Consequences of differential nutrient limitation of plants and soil microorganisms

A plant–microbe interaction framework explaining nutrient effects on primary production.

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Sep 10, 2018
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The paper in Nature Ecology & Evolution is here: go.nature.com/2QfvgdP

The idea behind this study started with a passionate discussion about the relevance of phosphorus (P) limitation in Arctic tundra soils. Most fertilization experiments had demonstrated widespread nitrogen (N) – rather than P – limitation in these ecosystems. However, they all focused on plant responses to fertilization, while we were asking a different question – are soil microbial communities P limited? This contrasting perspective led to the realization of the perhaps rather obvious difference between plants and microorganisms. As two completely different types of organisms with very different biomass composition, their stoichiometric nutrient demands are expected to be different. A literature review confirmed this expectation. Plants require more N relative to P than microorganisms. Thus, in view of Liebig’s Law of Minimum, increased plant biomass after N fertilization indicates previous plant N limitation. However, soil microorganisms can be P limited at the same time.

Fig. 1: Arctic tundra, Taymir peninsula, Russian Federation, 2012.

While our initial question had been answered, we realized that the differential nutrient limitation of plants and soil microorganisms might explain how ecosystems respond to fertilization. If plants and soil microorganisms had the same stoichiometric demands for N and P, they would be limited by the same nutrient at any time (unless other factors become limiting, such as organic carbon for microorganisms or light for plants). These conditions would necessarily lead to frequent competition between microorganisms and plants for the same nutrient, which in turn could lower plant growth. However, plants and microorganisms are not limited by the same nutrient and – on top of that – they often cooperate through symbiosis. When plants are N limited and their mycorrhizal symbionts are P limited, mycorrhizae provide plant with N that the fungi do not need as their growth is not N limited. Thus, it is convenient to have plants and soil microorganisms with different stoichiometric demands for N and P. In this way they are rarely limited by the same nutrient, which benefits both.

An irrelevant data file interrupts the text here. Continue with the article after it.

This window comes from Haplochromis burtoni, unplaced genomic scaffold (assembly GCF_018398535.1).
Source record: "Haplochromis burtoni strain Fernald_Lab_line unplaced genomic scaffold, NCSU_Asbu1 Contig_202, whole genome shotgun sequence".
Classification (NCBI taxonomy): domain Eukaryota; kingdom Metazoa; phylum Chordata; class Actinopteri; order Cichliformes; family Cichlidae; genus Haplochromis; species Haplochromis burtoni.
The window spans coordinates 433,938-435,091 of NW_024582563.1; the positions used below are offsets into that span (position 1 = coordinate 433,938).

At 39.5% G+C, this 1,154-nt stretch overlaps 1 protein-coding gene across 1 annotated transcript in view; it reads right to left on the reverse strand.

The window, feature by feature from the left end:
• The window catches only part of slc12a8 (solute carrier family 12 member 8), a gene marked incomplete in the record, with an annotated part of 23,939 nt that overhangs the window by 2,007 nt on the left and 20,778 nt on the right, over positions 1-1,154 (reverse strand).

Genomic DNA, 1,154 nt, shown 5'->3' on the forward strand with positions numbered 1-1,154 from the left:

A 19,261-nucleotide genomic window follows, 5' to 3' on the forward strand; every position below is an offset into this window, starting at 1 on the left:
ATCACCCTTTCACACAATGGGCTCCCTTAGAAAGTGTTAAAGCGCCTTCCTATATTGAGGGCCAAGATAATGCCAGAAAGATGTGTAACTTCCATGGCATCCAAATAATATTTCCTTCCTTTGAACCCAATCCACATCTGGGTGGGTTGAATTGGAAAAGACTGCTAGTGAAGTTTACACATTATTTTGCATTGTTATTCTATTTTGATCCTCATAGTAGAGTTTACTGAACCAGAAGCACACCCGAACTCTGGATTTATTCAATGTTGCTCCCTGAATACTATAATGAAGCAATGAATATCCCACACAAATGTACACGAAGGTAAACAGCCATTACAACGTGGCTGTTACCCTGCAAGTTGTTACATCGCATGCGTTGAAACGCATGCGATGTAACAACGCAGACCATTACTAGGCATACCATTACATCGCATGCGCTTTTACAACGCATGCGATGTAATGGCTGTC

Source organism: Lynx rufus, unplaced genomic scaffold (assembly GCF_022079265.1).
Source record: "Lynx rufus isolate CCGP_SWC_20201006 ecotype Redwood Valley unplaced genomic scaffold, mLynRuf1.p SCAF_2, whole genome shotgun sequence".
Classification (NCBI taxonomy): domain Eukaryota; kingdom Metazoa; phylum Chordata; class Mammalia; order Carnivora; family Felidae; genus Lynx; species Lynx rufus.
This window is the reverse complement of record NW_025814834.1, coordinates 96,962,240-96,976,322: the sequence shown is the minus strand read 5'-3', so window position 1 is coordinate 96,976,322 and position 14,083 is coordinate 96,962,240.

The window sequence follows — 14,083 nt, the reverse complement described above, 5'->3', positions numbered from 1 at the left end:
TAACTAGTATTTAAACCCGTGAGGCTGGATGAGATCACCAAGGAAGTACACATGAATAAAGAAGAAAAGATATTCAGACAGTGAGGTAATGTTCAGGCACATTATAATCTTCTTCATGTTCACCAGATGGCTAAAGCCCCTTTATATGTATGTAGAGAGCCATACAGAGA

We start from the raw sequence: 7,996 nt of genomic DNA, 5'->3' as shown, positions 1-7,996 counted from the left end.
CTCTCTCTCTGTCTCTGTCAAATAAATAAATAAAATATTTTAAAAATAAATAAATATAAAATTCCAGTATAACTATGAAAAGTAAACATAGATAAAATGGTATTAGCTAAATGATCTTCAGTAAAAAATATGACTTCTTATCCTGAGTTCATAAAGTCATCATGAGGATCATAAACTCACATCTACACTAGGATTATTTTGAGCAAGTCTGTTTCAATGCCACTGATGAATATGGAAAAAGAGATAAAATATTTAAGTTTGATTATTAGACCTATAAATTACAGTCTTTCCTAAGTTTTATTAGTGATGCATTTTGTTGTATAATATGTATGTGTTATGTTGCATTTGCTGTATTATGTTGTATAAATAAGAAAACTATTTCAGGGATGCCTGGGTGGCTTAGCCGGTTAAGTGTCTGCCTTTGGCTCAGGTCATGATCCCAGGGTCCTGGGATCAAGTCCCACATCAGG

Fig. 2: Illustration by PNNL Creative Services.

At this point, the rationale of our work had been laid out – depending on which organism is limited by N or P, and whether plants and microorganisms cooperate (symbiosis) or compete, it was possible to predict when N or P fertilization would increase or decrease plant growth. When fertilization supports soil microorganisms, we can have two scenarios depending on the type of plant-microbe relationship: soil microorganisms can compete with plants, decreasing plant growth, or they can cooperate with plants, increasing plant growth.

Our remaining challenge was to find unequivocal experimental evidence to test our expectations. Despite the large number of published factorial fertilization experiments, data characterizing soil microorganisms and nutrient conditions were partly available only in 51 studies. Data from these studies fully supported our expectations, and results were robust to assumption we made.

To conclude, a discussion on limiting factors in Arctic tundra ecosystems led us to demonstrate fundamental stoichiometric constraints on plant productivity that are shaped by the type of plant-microbe interaction. In the process, we also noticed that most studies neglect soils despite their importance to understand above-ground dynamics.  

Go to the profile of Petr Capek

Petr Capek

Postdoctoral Research Associate, Pacific Northwest National Laboratory

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